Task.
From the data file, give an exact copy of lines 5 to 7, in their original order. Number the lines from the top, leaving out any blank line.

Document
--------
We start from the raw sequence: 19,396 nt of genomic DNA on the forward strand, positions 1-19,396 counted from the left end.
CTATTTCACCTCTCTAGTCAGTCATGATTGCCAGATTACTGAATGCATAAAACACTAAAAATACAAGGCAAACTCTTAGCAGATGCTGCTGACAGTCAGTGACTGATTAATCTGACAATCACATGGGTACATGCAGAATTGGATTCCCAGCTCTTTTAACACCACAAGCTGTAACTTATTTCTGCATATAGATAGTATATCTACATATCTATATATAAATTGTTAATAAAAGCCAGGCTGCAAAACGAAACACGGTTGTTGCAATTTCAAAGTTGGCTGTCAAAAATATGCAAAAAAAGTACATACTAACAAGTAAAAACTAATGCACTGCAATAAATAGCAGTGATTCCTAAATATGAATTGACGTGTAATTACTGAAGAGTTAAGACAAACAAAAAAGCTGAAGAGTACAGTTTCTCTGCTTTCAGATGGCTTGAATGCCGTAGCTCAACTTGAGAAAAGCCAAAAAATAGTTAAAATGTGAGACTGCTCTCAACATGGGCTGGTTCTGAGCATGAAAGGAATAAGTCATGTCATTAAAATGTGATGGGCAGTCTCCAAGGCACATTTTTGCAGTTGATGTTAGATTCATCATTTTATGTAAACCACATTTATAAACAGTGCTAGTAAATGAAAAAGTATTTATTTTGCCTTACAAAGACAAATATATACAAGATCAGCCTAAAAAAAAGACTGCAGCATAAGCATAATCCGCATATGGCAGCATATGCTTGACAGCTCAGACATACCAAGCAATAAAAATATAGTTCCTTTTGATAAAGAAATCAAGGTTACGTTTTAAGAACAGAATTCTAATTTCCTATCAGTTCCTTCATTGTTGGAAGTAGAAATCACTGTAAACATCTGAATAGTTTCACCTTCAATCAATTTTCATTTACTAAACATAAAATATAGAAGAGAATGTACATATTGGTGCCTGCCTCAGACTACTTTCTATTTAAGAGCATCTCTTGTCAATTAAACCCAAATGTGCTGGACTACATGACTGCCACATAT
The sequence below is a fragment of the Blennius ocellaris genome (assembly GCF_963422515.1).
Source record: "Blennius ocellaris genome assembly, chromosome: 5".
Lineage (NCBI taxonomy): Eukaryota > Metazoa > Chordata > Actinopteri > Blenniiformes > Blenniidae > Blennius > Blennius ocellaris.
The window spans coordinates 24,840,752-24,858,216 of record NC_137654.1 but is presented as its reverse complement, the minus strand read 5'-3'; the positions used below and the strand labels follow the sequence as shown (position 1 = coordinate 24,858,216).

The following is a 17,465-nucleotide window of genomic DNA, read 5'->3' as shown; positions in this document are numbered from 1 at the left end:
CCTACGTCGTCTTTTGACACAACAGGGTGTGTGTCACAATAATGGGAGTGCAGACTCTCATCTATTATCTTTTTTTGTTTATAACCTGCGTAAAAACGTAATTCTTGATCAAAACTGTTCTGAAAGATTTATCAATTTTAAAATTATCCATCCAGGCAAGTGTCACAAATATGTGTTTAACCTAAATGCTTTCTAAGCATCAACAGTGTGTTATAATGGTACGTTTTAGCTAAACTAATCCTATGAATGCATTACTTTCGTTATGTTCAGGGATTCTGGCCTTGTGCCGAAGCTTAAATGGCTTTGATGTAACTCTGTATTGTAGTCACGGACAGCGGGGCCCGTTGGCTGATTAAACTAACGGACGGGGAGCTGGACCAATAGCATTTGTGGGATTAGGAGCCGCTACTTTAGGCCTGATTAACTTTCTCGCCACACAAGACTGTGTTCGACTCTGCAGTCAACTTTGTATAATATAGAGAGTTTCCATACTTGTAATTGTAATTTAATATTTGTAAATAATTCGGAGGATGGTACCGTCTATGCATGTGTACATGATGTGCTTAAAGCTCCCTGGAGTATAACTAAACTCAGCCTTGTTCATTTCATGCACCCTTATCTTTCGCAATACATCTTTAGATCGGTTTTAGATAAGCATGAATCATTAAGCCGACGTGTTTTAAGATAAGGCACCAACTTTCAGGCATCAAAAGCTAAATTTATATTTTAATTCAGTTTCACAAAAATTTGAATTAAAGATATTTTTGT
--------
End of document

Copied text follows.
Lineage (NCBI taxonomy): Eukaryota > Metazoa > Chordata > Actinopteri > Blenniiformes > Blenniidae > Blennius > Blennius ocellaris.
The window spans coordinates 24,840,752-24,858,216 of record NC_137654.1 but is presented as its reverse complement, the minus strand read 5'-3'; the positions used below and the strand labels follow the sequence as shown (position 1 = coordinate 24,858,216).

The following is a 17,465-nucleotide window of genomic DNA, read 5'->3' as shown; positions in this document are numbered from 1 at the left end: